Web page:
Verifying client identity and overseas transactions
4 February 2020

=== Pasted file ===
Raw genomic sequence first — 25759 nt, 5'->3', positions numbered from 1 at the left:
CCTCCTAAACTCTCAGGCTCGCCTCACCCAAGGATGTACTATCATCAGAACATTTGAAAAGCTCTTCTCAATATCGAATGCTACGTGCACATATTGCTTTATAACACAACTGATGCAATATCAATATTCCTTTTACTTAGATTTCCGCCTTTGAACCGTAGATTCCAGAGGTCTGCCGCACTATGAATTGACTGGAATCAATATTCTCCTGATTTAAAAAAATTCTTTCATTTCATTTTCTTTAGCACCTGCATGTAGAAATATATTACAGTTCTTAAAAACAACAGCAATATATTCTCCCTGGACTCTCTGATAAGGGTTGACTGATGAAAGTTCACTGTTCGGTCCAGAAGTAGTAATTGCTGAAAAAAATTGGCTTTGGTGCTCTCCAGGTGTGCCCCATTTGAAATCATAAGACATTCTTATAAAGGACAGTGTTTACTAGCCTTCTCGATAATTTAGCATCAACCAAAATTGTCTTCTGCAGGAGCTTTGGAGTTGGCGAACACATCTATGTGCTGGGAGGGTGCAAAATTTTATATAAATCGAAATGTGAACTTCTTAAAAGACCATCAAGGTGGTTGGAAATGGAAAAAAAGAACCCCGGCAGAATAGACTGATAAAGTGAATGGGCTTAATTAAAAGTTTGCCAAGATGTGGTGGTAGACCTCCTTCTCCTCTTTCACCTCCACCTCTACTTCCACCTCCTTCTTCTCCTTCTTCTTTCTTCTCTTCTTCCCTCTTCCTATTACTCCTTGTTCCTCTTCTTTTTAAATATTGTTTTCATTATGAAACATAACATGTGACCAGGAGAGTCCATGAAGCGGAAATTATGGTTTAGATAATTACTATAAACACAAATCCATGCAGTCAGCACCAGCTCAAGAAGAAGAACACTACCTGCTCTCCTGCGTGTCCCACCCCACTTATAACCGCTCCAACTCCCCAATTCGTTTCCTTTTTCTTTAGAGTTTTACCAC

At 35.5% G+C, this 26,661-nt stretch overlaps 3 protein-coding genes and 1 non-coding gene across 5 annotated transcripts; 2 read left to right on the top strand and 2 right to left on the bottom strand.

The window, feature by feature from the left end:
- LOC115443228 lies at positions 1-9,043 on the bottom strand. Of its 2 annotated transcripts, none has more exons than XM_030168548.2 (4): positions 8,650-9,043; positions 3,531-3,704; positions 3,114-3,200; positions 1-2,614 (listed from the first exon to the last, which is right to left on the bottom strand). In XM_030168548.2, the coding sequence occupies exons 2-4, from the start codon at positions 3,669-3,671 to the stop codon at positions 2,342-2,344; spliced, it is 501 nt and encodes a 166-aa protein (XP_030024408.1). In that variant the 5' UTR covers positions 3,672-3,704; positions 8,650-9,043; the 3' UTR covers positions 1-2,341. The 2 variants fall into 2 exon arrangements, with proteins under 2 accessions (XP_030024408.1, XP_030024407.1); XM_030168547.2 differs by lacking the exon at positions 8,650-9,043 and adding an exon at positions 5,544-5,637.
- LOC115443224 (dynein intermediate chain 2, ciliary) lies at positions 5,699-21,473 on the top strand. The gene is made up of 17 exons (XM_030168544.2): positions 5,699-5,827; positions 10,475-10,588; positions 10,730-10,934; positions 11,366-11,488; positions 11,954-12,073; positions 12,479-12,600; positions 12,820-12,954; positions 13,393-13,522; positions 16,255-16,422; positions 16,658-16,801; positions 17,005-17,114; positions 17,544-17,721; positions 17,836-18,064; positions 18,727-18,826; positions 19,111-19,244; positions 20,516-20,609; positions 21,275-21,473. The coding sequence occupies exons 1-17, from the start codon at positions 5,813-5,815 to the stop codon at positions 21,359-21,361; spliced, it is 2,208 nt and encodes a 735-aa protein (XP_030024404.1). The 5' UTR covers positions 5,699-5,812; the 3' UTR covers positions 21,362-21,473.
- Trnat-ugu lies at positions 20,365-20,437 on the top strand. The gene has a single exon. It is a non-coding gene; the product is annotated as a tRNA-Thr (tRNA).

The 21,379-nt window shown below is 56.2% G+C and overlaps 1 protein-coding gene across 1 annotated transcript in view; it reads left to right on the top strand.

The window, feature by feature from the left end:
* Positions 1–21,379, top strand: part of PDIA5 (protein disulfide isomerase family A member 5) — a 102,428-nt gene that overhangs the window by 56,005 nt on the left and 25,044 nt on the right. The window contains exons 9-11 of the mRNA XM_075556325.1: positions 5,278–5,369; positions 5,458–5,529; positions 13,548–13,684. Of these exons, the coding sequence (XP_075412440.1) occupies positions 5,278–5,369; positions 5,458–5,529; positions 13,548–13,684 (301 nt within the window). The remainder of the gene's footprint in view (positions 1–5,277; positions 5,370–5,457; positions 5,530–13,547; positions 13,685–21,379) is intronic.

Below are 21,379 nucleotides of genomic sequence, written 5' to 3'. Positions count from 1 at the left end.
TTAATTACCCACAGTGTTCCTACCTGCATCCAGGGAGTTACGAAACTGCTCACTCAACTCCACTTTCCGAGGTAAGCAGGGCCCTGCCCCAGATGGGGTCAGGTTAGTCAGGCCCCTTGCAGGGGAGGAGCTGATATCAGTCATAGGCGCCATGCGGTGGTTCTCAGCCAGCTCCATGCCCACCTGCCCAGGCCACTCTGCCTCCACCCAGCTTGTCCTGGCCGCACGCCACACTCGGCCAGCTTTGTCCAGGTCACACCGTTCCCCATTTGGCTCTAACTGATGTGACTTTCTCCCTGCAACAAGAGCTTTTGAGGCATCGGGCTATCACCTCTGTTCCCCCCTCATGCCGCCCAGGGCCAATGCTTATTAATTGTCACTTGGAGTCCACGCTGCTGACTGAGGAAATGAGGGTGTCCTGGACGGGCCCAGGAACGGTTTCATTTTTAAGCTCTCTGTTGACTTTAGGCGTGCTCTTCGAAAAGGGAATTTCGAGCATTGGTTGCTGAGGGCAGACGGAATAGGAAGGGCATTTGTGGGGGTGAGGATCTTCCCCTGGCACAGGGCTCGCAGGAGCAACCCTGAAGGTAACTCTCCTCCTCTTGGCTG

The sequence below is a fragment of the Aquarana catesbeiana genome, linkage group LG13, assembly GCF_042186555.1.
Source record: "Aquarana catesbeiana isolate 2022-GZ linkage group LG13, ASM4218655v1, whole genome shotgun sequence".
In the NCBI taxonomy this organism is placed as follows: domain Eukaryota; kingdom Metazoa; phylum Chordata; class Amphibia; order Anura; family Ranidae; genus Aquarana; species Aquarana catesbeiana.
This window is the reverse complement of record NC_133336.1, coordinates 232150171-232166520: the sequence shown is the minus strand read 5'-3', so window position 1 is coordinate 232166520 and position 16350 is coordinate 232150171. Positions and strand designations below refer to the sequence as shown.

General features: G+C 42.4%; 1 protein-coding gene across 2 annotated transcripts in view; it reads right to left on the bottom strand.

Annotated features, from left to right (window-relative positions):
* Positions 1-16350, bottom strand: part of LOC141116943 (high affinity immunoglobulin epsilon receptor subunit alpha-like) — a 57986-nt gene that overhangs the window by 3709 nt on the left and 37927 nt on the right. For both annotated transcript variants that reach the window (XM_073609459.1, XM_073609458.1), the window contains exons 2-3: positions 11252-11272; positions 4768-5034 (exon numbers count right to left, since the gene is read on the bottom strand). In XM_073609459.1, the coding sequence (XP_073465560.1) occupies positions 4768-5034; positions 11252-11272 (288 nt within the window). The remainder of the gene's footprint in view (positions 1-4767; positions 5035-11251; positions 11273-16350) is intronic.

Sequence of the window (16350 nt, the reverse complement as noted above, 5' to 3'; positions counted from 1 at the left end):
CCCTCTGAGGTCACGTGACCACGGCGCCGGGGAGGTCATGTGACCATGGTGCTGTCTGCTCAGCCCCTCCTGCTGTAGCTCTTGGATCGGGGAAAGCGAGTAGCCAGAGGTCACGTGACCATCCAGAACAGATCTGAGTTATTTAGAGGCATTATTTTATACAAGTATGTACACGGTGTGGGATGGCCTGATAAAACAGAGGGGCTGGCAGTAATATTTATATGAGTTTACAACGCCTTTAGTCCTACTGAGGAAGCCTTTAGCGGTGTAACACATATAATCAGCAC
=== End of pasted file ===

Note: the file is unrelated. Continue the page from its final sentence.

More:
The QLS Ethics and Practice Centre and the Registrar of Titles and Registrar of Water Allocations wish to bring to practitioners’ attention the potential for property fraud which highlights the need to know your client and the risks of communicating with clients solely by email. This risk arises with both domestic and overseas clients, given the potential for client emails to be intercepted. One potential scenario arises where a local legal practice accepts instructions by email from an overseas client and accepts signed documents, on the basis that an Australian High Commission officer has witnessed the signatures and identified the person. Copies of a passport and licence certified by the witness are also forwarded. However, the supposed High Commission officer does not exist and the witnessing is fake, and the documents are fraudulent. Some initial checking may raise red flags and cause reasons for further detailed checks to occur. Practitioners should consider what steps they can take to confirm the identity of their clients where communication is by email alone. Steps could include contacting the client using an independently obtained phone number or other contact details, or undertaking an interview by some other means and confirming the photographs on identity documents match with the appearance of the client. Confirming the existence of the witness may also be possible, for example, a process for verifying the existence of an officer from an Australian High Commission or other Australian consular office is also outlined in the Appendix of the ARNECC MPR Version 5 Guidance Note #2: Verification of Identity. If you have questions please contact the QLS Ethics and Practice Centre on 07 3842 5843 or email@example.com .